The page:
Six articles cover public policy issues, identify research needs in rural road transportation, suggest methodologies and report results of completed studies in rural road utilization. Jerry E. Fruin cites reductions in the real value of revenues for rural roads and highways and suggests three solutions: road abandonment, ad valorem fuel tax, and improved management. William Easter and Harald Jensen review the demand and cost estimation of transportation, especially as applied to older rural Americans. Malcolm Kirby, Peter Wong, and Wallace Cox describe and apply an optimizing network model for planning and analyzing transportation investments and, in an application to a timberwood product problem, showed a large efficiency gain over manual computations. Marc Johnson develops a surprisingly simple technique of benefit measurement for five types of incremental rural road improvement projects. From a court centralization experience in Michigan, Joseph Broder shows that centralization of services (bringing people to services) resulted in increased costs or reduced services to rural residents as compared to the services being distributed in local communities. Norman Walzer and Ralph Stablein review the condition of locally maintained roads and bridges in a region in Illinois, estimate costs to bring them up to standards acceptable to local officials, and discuss financial problems that may be encountered.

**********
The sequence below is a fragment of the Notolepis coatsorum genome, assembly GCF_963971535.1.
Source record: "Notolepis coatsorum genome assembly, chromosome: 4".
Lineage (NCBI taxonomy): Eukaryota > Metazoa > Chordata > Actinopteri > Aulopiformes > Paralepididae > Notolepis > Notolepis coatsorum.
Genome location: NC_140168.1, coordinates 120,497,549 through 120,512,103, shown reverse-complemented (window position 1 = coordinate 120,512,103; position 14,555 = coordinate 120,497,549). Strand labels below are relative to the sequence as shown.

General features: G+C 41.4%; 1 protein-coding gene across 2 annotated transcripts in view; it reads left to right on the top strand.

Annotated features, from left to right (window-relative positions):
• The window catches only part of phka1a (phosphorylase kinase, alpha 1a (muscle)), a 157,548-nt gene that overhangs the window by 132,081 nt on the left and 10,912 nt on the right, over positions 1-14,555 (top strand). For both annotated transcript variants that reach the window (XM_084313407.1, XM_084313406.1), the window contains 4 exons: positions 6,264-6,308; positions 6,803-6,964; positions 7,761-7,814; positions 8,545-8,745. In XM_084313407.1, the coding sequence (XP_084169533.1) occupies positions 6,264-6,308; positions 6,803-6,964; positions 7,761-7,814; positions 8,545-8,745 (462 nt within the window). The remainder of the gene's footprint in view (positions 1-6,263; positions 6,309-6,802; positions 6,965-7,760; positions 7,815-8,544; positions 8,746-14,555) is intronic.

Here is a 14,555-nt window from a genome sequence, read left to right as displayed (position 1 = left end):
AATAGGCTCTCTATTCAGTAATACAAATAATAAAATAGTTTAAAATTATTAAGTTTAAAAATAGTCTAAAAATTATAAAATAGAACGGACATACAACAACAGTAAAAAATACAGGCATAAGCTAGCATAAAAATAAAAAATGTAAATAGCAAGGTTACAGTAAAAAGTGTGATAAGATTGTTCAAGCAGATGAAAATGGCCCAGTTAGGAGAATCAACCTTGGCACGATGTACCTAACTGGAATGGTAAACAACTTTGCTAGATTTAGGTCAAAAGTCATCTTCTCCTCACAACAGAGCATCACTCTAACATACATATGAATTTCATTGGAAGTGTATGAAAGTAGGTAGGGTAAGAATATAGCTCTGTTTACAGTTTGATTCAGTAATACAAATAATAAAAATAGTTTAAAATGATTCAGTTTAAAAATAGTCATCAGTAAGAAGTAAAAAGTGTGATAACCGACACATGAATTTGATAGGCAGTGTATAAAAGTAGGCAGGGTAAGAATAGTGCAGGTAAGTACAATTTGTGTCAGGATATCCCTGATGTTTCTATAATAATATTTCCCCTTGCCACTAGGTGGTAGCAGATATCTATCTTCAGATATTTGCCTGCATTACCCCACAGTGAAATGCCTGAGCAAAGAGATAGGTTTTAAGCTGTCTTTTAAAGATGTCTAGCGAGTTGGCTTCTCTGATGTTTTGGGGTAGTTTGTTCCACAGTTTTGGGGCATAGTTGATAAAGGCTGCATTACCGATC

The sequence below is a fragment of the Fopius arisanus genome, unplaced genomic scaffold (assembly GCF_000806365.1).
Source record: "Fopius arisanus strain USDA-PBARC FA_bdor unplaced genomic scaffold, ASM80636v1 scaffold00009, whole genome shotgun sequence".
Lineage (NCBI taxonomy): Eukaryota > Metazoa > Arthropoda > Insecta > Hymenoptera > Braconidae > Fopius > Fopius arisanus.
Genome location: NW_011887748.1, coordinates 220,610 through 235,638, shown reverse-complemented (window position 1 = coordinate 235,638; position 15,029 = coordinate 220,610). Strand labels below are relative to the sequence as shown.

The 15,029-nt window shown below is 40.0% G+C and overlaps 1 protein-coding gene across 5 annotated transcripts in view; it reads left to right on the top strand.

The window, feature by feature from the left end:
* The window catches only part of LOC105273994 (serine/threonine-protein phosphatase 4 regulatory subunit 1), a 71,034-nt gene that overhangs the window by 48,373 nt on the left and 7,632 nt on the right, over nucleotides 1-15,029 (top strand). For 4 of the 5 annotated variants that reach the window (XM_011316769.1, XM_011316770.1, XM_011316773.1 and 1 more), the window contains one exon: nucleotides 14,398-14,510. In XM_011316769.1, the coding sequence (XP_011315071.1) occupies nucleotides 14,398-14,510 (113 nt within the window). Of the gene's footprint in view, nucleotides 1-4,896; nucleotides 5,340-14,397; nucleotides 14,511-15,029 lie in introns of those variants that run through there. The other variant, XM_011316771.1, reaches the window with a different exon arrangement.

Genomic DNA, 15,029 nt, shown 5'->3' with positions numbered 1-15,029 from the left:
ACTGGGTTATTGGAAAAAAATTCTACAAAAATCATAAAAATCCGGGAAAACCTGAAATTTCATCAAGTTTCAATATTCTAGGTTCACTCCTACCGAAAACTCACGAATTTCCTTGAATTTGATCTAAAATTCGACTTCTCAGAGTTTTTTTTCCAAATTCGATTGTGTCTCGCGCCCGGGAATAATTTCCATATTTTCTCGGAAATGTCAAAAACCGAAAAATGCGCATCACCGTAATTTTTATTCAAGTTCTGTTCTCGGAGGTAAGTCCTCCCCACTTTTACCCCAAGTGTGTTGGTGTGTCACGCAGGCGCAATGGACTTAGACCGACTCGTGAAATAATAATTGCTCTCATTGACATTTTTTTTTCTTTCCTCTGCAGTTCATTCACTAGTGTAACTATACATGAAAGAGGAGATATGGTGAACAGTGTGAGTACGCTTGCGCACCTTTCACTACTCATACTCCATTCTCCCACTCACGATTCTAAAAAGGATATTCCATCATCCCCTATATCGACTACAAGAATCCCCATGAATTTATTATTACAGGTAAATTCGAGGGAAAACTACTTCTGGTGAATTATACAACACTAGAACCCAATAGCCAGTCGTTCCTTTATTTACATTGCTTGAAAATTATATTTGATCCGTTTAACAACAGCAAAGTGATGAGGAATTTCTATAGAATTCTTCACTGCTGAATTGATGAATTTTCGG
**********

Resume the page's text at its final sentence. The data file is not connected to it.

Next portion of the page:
• Corporate Authors:

    Economics, Statistics and Cooperatives Service

    Cooperative Marketing and Purchasing Division
    Washington, DC  United States  20250
  • Authors:
    • Bunker, A R
    • Hutchinson, T Q
  • Publication Date: 1979-12

Media Info

  • Pagination: 63 p.

Subject/Index Terms

Filing Info

  • Accession Number: 00312676
  • Record Type: Publication
  • Source Agency: National Technical Information Service
  • Report/Paper Numbers: ESCS-74
  • Files: TRIS
  • Created Date: May 7 1980 12:00AM